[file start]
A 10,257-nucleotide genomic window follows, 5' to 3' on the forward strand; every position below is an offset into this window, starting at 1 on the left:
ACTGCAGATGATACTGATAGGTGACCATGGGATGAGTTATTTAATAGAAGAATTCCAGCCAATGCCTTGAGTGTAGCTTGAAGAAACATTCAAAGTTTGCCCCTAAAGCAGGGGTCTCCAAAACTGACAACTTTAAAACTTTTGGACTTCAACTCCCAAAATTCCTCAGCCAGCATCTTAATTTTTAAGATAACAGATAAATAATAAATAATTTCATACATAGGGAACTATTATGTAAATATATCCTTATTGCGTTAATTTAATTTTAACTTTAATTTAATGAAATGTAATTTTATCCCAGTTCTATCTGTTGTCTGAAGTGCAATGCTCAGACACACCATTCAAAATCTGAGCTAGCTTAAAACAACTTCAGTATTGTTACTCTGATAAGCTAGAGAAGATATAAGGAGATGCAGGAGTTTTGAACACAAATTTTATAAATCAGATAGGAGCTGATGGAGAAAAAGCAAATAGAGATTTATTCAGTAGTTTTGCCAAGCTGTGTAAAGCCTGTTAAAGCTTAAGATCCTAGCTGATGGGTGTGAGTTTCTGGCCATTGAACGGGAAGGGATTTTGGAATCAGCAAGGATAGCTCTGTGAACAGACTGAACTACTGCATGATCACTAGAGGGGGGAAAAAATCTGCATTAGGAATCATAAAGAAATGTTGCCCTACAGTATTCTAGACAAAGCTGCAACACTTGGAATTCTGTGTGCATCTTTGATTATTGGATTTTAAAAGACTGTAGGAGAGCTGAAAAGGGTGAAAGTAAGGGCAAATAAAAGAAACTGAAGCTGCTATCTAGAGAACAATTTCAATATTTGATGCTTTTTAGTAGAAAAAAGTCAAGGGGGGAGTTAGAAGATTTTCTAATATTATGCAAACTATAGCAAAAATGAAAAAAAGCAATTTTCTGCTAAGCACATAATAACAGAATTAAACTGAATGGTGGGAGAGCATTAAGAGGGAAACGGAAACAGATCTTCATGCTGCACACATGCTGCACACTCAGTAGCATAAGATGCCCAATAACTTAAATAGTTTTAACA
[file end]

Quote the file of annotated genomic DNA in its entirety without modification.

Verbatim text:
A 10,257-nucleotide genomic window follows, 5' to 3' on the forward strand; every position below is an offset into this window, starting at 1 on the left:
ACTGCAGATGATACTGATAGGTGACCATGGGATGAGTTATTTAATAGAAGAATTCCAGCCAATGCCTTGAGTGTAGCTTGAAGAAACATTCAAAGTTTGCCCCTAAAGCAGGGGTCTCCAAAACTGACAACTTTAAAACTTTTGGACTTCAACTCCCAAAATTCCTCAGCCAGCATCTTAATTTTTAAGATAACAGATAAATAATAAATAATTTCATACATAGGGAACTATTATGTAAATATATCCTTATTGCGTTAATTTAATTTTAACTTTAATTTAATGAAATGTAATTTTATCCCAGTTCTATCTGTTGTCTGAAGTGCAATGCTCAGACACACCATTCAAAATCTGAGCTAGCTTAAAACAACTTCAGTATTGTTACTCTGATAAGCTAGAGAAGATATAAGGAGATGCAGGAGTTTTGAACACAAATTTTATAAATCAGATAGGAGCTGATGGAGAAAAAGCAAATAGAGATTTATTCAGTAGTTTTGCCAAGCTGTGTAAAGCCTGTTAAAGCTTAAGATCCTAGCTGATGGGTGTGAGTTTCTGGCCATTGAACGGGAAGGGATTTTGGAATCAGCAAGGATAGCTCTGTGAACAGACTGAACTACTGCATGATCACTAGAGGGGGGAAAAAATCTGCATTAGGAATCATAAAGAAATGTTGCCCTACAGTATTCTAGACAAAGCTGCAACACTTGGAATTCTGTGTGCATCTTTGATTATTGGATTTTAAAAGACTGTAGGAGAGCTGAAAAGGGTGAAAGTAAGGGCAAATAAAAGAAACTGAAGCTGCTATCTAGAGAACAATTTCAATATTTGATGCTTTTTAGTAGAAAAAAGTCAAGGGGGGAGTTAGAAGATTTTCTAATATTATGCAAACTATAGCAAAAATGAAAAAAAGCAATTTTCTGCTAAGCACATAATAACAGAATTAAACTGAATGGTGGGAGAGCATTAAGAGGGAAACGGAAACAGATCTTCATGCTGCACACATGCTGCACACTCAGTAGCATAAGATGCCCAATAACTTAAATAGTTTTAACA